When my daughter was around four, someone gave us Old Maid. This was a card game I’d hated playing with my brothers as a child (HA HA you lose, you loser!) but unfortunately this was something Tara loved even though neither of us felt that great playing it. Reason: if I won, she was a bit downcast; if she won—even though I didn’t care—her empathetic nature would make her sigh and say, “It’s ok, Mommia, maybe you’ll win next time.”
If you don’t know the rules of the game, you take turns drawing a card from the other’s hand, laying down pairs and the one left holding the Old Maid loses. A seriously pathetic patriarchal projection, IMO, to infer that a woman would “lose” by deciding to remain unmarried. Spinster-schminster! And, BTW, what’s wrong with cats, birds and knitting ? (see image above)
One day, I suggested we modify the game so winning equaled acquiring the Old Maid and change the game’s name from the pejorative Old Maid to Ancient Witch.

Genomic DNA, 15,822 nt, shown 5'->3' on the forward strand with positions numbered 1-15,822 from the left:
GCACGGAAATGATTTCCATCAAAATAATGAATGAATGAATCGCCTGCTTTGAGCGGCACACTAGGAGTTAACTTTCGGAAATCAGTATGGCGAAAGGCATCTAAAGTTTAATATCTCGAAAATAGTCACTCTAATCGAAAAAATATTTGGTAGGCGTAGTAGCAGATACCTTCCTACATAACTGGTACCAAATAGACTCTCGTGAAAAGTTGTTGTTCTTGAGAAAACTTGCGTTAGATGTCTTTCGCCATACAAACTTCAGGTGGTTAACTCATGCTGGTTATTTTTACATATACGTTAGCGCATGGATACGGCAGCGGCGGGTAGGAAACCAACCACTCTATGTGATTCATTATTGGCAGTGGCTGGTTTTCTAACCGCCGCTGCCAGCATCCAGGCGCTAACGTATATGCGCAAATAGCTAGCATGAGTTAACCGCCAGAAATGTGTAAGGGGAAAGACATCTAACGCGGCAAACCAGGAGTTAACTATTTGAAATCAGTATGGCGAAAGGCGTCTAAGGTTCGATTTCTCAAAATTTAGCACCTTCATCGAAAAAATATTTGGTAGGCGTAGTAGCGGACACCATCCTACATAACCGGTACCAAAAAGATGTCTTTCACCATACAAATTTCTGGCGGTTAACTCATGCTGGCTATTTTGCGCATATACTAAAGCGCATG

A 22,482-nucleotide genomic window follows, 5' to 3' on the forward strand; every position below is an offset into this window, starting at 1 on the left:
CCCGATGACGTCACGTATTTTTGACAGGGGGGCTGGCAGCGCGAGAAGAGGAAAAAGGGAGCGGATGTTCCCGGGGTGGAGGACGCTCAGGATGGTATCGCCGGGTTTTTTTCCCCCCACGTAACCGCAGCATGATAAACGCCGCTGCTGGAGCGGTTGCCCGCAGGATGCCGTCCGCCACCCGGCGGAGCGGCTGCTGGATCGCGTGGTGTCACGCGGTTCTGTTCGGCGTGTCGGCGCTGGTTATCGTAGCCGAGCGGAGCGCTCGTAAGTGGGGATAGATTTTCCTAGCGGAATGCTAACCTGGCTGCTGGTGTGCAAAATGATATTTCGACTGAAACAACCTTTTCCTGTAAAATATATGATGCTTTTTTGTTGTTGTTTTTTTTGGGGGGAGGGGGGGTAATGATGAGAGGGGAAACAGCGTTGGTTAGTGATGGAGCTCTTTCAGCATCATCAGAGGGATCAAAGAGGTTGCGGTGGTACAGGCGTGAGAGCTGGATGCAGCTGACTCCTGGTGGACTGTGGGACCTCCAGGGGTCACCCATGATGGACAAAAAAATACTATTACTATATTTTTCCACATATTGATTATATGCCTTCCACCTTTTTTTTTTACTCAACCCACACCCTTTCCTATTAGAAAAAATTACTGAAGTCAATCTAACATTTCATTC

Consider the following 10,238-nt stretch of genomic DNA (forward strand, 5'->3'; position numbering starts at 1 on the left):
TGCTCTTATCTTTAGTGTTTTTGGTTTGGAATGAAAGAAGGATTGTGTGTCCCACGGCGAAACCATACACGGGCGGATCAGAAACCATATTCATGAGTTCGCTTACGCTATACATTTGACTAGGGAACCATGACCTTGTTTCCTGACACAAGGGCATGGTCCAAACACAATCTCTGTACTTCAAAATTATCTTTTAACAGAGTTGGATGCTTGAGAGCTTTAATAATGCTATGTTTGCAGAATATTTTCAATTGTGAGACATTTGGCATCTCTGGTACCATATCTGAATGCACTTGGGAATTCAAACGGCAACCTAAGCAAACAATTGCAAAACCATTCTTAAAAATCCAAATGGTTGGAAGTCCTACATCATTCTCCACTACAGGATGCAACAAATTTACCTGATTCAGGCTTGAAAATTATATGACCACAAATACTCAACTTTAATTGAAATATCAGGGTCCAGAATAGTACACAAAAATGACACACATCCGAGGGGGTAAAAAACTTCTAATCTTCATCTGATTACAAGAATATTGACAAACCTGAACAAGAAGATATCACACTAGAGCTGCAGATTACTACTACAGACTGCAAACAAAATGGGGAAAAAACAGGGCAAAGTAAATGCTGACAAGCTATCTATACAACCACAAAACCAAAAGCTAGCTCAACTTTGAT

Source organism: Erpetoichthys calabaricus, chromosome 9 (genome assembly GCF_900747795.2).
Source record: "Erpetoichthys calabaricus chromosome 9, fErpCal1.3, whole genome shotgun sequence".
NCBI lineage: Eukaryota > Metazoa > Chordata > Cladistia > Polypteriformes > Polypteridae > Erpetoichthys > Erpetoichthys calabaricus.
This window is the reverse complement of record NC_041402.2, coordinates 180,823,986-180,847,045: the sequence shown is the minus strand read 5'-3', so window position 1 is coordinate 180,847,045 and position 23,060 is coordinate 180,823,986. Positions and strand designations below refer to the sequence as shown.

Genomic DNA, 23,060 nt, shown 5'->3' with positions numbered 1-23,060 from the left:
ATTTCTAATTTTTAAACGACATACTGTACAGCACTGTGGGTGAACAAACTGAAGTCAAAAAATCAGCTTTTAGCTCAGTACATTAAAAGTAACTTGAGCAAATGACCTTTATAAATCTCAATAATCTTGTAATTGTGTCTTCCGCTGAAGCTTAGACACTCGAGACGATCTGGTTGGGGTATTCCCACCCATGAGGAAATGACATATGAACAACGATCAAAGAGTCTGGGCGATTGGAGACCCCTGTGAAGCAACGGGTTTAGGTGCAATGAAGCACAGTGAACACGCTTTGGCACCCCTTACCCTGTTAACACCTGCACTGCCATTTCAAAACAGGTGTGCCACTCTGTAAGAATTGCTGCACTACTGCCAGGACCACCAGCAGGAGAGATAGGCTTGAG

And that’s all it took to make it fun! If I won, Tara could be happy for me; there was fine rejoicing and dancing when she won. It was an actual win/win.
Two lessons can be drawn here. The first is the oft discussed Buddhist thought that in order to change the world you have to change how you see the world. Straight forward and accurate.
Second: that altered vision could be to transform the divisive right/wrong, win/lose, good/bad paradigms into remembering that if one “wins” we all win. And the inverse is true, too, maybe not immediately but ultimately. It’s not about being independent vs. dependent.
Third answer: interdependent. As the bumper-sticker says: Everyone does better when everyone does better. Change is certain but—unfortunately with humans—inner growth is voluntary.
The time is here to think smarter, see deeper, act accordingly.